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Free Content Symptoms of sleep disturbance in persons with Alzheimer's disease and normal elderly

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We retrospectively analyzed sleep time and sleep disturbance symptoms in 399 healthy, non-demented elderly (NDE) and 263 persons with a diagnosis of possible (n = 53) or probable (n = 210) Alzheimer's disease (AD). Our primary objective was to determine differences in subjective sleep disturbance between these samples. Secondary objectives were to determine if subjects with time in bed (TIB) ≤6 h per night reported more sleep disturbance and whether sleep complaints were associated with more severe cognitive and/or functional impairment. The prevalence of ‘sleep problems’ (a single item) was significantly lower in NDE (18.3%) than AD (27.6%), and the proportions of each cohort reporting TIB ≤6 h per night were very low (NDE: 6.0%; AD: 3.5%) and not significantly different. Less TIB was correlated with better cognitive function for AD (P < 0.01), and cognition and function were significantly worse for AD subjects with estimates of >6 h of TIB compared with those with estimates of ≤6 h (P < 0.05). Greater sleep disturbance was correlated with greater functional impairment in both cohorts; but only in AD did greater estimated TIB also correlate with greater functional impairment (all P < 0.05). In general, estimated TIB was not associated with mood in either cohort; however, in both cohorts depression was significantly associated with sleep disturbance symptoms and was significantly worse in those who reported having ‘sleep problems’. There was no association between subjective perception of ‘sleep problems’, the number and frequency of sleep disturbance symptoms, and estimated TIB in either group.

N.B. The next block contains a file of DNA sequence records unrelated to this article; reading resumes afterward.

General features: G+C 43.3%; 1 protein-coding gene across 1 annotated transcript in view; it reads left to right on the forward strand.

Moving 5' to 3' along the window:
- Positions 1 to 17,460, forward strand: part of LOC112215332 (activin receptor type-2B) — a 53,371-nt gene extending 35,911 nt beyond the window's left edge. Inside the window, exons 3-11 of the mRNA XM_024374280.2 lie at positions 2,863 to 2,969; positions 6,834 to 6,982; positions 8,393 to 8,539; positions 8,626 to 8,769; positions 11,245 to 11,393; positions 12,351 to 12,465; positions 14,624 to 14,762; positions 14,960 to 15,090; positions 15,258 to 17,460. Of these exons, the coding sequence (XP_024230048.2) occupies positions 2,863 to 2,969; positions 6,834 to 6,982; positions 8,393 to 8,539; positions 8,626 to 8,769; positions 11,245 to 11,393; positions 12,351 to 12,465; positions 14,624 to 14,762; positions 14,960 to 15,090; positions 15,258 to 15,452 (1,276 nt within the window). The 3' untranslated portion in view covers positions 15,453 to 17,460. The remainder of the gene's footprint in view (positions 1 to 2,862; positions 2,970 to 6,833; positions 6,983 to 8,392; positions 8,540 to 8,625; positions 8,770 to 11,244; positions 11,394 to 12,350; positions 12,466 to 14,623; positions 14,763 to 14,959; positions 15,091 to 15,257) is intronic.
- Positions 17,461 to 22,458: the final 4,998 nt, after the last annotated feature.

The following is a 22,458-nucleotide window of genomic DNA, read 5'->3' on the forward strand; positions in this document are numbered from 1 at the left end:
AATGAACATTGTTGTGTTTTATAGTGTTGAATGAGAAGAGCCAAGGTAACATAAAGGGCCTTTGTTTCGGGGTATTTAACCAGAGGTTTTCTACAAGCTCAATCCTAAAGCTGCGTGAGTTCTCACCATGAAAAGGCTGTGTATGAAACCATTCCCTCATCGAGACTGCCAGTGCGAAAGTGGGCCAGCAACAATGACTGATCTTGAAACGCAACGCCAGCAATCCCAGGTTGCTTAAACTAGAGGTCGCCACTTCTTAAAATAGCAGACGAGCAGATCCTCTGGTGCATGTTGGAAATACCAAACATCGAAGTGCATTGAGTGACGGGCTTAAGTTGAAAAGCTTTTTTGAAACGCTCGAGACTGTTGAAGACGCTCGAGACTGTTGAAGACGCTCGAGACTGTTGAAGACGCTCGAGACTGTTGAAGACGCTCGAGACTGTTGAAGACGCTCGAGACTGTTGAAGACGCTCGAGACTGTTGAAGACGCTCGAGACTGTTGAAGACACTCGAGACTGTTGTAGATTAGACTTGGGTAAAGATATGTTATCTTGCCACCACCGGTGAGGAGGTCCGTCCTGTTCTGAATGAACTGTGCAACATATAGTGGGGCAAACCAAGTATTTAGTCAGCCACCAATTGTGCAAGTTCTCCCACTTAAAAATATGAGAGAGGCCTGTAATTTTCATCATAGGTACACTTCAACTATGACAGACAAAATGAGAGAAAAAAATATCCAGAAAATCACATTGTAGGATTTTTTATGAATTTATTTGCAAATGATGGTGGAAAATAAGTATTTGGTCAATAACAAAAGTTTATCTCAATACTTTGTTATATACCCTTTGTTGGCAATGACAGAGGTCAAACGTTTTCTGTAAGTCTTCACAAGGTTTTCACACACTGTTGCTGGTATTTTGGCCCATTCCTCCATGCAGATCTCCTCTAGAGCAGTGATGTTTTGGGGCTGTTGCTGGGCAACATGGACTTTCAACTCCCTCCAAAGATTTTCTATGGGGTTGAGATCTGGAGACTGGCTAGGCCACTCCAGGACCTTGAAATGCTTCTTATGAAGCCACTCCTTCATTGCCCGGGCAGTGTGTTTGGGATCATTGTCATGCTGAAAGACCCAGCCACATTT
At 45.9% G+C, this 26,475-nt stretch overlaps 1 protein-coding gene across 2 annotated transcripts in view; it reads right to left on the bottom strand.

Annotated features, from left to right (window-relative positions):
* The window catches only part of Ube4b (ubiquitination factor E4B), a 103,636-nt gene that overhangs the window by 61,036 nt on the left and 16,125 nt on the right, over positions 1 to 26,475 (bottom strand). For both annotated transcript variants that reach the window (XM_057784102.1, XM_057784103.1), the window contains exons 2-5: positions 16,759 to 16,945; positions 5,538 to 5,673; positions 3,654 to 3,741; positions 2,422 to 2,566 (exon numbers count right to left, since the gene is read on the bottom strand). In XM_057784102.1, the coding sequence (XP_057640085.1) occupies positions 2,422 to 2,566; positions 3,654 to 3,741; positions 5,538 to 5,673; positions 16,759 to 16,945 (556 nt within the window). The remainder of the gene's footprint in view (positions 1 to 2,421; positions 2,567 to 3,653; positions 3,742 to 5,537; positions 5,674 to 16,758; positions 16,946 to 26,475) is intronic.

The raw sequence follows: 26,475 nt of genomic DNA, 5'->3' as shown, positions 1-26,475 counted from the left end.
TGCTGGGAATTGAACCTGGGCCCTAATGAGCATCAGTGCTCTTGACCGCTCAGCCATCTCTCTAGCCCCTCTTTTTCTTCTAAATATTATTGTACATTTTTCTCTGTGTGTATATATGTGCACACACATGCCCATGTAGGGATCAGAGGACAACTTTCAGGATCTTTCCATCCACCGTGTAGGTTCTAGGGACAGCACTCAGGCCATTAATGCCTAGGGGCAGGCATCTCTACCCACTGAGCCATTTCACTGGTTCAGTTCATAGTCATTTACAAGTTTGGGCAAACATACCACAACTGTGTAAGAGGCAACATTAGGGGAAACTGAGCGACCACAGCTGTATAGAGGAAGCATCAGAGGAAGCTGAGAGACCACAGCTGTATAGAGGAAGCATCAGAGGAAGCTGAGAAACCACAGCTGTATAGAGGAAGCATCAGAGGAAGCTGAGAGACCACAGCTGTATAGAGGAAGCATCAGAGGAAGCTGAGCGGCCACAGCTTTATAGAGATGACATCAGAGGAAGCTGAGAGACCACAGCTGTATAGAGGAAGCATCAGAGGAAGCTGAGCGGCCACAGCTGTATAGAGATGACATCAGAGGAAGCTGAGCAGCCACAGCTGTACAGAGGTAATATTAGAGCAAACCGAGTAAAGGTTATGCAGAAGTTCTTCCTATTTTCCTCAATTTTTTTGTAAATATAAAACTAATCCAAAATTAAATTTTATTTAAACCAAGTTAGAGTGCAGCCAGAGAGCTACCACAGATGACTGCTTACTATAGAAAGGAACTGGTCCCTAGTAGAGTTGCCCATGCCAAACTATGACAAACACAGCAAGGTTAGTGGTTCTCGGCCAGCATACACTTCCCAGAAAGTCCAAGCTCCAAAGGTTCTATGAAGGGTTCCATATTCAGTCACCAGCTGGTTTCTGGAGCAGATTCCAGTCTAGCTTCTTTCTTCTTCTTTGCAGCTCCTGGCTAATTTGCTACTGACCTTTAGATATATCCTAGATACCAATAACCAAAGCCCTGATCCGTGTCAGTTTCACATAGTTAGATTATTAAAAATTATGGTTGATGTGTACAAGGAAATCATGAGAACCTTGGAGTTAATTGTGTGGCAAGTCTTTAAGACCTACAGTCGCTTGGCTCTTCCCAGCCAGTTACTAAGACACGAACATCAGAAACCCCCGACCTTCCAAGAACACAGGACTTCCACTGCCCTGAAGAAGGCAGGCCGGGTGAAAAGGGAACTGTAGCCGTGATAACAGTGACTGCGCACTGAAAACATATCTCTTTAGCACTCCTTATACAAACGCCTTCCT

Keywords: Alzheimer's disease; healthy elderly; measurement; sleep; sleep disturbance

Document Type: Research Article

DOI: http://dx.doi.org/10.1111/j.1365-2869.2005.00445.x

Affiliations: 1: Department of Biomathematics and Biostatistics, Georgetown University School of Medicine, Washington, DC 2: Layton Alzheimer's Disease Research Center, Oregon Health Sciences University, Portland, OR, USA

Publication date: June 1, 2005

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